"I went into temporary shock, I grabbed my nearest coworker ... [and said] 'Help me understand what they're saying, because clearly they're not talking about my baby,'" she tells Michel Martin, host of NPR's Tell Me More. When she got to the hospital, a nurse told her Pendleton had died.
This is TELL ME MORE from NPR News. I'm Michel Martin. Just ahead, President Obama will be speaking on gun violence in Chicago tomorrow. Some feel this visit is long overdue. We'll speak with two young people who have been working to get the president to come to Chicago. We'll ask them why and what they hope to hear from him in just a few minutes.
The United States puts more people behind bars than any other country, five times as many per capita compared with Britain or Spain.
It wasn't always like this. Half a century ago, relatively few people were locked up, and those inmates generally served short sentences. But 40 years ago, New York passed strict sentencing guidelines known as the "Rockefeller drug laws" — after their champion, Gov. Nelson Rockefeller — that put even low-level criminals behind bars for decades.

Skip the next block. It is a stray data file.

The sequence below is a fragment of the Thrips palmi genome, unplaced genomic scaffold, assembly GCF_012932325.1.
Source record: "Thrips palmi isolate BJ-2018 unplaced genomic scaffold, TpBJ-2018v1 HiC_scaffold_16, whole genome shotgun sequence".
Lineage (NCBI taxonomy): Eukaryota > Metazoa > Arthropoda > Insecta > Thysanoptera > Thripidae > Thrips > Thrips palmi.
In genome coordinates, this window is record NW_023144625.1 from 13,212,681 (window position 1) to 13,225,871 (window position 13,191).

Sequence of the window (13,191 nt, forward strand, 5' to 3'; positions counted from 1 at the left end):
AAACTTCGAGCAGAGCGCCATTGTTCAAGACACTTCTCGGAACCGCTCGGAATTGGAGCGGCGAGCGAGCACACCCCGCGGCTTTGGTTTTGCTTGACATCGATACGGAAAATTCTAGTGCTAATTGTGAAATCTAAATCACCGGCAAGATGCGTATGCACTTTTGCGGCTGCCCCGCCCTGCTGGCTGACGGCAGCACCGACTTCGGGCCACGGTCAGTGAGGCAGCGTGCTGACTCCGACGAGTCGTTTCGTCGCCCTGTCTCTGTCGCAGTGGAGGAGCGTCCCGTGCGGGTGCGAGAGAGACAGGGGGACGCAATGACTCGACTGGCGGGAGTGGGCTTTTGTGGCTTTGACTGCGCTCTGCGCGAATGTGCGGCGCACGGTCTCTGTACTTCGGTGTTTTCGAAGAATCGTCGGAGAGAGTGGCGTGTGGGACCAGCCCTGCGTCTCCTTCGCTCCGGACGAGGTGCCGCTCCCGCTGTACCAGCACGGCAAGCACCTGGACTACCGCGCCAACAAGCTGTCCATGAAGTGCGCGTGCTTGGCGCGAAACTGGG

It's ALL THINGS CONSIDERED from NPR News. I'm Audie Cornish.
ROBERT SIEGEL, HOST:
I'm Robert Siegel. And we begin this hour in Southern California, where there are more questions than answers about yesterday's gun battle between police and a man thought to be Christopher Dorner. Dorner is the former LAPD officer who's been on the run. He's accused of setting out on a killing spree to avenge his dismissal from the force, and he's blamed for the deaths of four people in the past week.
From NPR News, this is ALL THINGS CONSIDERED. I'm Robert Siegel.
AUDIE CORNISH, HOST:
And I'm Audie Cornish.
President Obama has signed an executive order intended to shore up the nation's defenses against cyberattacks. The president acted yesterday. As NPR's Martin Kaste reports, similar efforts have stalled in Congress, largely because of concerns over government snooping.
MARTIN KASTE, BYLINE: You know you've arrived in the 21st century when the State of the Union includes a reference to hackers.